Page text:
In recent months, the 18-year-old has signed her first senior team contract, represented Australia's under-20 side, scored her first W-League goal and has begun a university course in social work.

It's a long way literally and figuratively from Borroloola. Inland from the Gulf of Carpentaria, the town is so remote the nearest major supermarket is 600km away.

On the recommendation of former Matildas coach Alen Stajcic, and with financial support from John Moriarty Football, Evans travelled from Borroloola five years ago to link up with Westfield Sports High's elite football program.

"It took me a while (to adapt to Sydney), maybe two years," Evans said.

"But I really wanted to pursue something in football so I was very motivated to come down and give it my best shot."

In the opening game of the season three weeks ago, Evans came off the bench to score against premiers Melbourne Victory and has remained part of Sydney FC match day squad since, despite the immense talent pool at the Sky Blues.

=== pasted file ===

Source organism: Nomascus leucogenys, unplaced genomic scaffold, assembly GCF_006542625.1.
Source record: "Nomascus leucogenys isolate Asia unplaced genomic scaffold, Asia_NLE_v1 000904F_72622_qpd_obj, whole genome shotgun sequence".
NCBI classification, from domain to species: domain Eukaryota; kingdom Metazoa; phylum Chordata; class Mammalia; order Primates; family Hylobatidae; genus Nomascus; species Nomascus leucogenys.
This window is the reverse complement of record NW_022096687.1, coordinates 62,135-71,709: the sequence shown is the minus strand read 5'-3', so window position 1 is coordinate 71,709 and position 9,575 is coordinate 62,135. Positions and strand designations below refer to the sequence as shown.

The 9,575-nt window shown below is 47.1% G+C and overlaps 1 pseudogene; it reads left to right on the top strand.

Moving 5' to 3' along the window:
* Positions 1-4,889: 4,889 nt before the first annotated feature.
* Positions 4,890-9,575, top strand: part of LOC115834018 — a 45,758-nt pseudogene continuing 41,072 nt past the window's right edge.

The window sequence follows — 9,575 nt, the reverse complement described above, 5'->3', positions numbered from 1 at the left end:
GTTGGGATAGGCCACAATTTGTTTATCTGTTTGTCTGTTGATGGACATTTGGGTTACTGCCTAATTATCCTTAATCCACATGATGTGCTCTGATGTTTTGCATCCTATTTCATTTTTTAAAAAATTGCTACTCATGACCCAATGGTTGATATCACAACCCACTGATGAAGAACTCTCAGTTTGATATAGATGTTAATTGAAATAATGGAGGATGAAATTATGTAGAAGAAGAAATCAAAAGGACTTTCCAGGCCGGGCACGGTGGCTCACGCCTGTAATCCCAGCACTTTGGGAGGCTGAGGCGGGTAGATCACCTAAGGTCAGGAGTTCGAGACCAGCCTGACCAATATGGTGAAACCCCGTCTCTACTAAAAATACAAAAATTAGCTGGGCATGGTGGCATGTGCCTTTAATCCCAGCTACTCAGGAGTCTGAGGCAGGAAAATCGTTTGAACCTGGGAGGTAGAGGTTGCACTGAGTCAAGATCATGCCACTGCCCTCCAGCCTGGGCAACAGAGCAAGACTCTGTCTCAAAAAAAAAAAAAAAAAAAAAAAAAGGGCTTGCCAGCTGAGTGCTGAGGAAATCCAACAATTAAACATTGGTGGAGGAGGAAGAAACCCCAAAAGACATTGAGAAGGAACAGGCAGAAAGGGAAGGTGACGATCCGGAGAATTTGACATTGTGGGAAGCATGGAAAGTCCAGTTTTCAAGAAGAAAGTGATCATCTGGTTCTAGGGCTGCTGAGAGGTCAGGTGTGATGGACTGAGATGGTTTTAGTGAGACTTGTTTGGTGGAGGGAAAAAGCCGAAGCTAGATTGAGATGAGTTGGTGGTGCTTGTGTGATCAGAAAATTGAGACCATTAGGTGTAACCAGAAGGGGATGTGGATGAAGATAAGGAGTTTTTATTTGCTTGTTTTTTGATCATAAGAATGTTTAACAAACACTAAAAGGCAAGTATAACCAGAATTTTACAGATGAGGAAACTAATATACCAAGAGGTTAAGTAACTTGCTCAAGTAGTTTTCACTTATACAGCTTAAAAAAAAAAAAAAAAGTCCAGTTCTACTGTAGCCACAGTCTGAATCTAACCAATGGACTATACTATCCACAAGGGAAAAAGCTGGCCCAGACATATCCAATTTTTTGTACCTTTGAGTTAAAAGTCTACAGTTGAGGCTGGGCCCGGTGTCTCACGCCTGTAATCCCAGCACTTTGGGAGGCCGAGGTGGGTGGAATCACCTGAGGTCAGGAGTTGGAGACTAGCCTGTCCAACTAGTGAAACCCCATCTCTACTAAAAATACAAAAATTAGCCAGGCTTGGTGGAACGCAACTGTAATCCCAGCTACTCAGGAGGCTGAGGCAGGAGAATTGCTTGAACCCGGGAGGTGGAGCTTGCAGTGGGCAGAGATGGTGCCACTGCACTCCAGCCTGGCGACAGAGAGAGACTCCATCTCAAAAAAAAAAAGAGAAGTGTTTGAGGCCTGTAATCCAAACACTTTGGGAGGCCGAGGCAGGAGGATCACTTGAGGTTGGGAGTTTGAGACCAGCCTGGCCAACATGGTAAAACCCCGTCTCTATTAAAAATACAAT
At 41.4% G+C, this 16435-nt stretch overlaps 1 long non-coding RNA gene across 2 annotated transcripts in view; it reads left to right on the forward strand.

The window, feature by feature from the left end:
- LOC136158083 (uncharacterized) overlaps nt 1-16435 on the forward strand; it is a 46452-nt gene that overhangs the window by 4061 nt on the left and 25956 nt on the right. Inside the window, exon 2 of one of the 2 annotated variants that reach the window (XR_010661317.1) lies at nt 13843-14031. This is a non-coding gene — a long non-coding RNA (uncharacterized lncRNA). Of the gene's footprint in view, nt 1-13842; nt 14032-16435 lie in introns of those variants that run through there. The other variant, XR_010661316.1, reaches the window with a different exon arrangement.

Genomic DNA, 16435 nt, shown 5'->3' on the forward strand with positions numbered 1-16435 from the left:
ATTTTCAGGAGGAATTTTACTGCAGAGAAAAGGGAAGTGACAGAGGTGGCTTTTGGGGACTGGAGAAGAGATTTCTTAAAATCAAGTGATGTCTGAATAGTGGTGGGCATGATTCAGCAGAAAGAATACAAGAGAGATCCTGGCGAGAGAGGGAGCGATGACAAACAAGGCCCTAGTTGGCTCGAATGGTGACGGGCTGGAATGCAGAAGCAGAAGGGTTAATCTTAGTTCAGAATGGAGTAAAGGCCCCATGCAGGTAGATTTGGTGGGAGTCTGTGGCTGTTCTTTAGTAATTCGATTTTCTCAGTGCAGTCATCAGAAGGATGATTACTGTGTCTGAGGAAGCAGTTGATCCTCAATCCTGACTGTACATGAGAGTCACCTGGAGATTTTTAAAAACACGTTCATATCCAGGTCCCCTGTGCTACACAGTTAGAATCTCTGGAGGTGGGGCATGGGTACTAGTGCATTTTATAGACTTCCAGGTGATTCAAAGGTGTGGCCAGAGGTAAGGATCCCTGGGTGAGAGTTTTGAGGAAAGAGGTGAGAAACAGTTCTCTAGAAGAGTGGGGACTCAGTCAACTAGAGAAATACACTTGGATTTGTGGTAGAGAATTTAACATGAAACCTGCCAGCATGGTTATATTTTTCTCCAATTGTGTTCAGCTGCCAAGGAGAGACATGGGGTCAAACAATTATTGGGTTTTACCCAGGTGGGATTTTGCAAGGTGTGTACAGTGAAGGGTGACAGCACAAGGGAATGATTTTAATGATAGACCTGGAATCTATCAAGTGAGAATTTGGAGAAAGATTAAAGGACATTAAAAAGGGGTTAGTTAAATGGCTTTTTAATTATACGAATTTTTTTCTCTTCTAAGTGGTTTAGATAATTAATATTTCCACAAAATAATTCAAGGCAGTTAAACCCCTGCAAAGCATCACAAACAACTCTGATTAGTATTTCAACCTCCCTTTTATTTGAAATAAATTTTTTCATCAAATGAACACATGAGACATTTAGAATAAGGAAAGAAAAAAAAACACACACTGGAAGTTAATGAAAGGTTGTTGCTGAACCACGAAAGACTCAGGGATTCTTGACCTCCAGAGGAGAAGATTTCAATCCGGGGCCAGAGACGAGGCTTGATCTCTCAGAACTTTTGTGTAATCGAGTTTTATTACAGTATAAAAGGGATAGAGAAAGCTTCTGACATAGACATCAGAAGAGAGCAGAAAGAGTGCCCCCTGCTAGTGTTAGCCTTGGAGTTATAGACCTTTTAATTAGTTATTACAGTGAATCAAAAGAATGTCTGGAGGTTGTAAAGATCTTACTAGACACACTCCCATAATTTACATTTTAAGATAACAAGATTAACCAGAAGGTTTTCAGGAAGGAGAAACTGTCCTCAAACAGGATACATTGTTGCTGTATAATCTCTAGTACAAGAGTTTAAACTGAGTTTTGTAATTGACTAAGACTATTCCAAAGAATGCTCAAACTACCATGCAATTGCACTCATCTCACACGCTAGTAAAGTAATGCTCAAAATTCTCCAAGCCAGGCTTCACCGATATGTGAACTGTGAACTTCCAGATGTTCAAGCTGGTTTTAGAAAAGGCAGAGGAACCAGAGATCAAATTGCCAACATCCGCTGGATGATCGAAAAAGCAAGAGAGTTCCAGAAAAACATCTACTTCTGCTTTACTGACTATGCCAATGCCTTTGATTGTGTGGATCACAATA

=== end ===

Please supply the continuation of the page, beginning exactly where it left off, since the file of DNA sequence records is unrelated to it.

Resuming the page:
Knocking over Melbourne City at Cromer Park in Sydney on Sunday is the next challenge, with Evans's self-confessed role model, Kyah Simon, lining up for the opposition.

Playing against Simon will be another first for Evans.

Sydney-raised Simon is the only indigenous Australian to score at a World Cup, doing so in 2011 and 2015.

"As a young indigenous kid in the Northern Territory, I always looked up to Kyah Simon," said Evans.

"She was one of my role models growing up throughout my school years as a player and as a person.

"I would watch her on YouTube and she was very inspirational for me.

"It is always good to see other indigenous players do what they are doing ... coming from an indigenous background and pursuing their dreams.

"It motivates me seeing other indigenous athletes doing things like that."

Along with long-serving Matildas' goalkeeper Lydia Williams, Simon is living proof of what indigenous athletes can offer football.

"Heaps of (indigenous) kids (in remote Australia) have talent but there is no opportunity in remote communities, I guess no one is seeing them," Evans said.

"I hope to inspire other indigenous kids to look up to other indigenous athletes and hopefully one day they can do achieve success."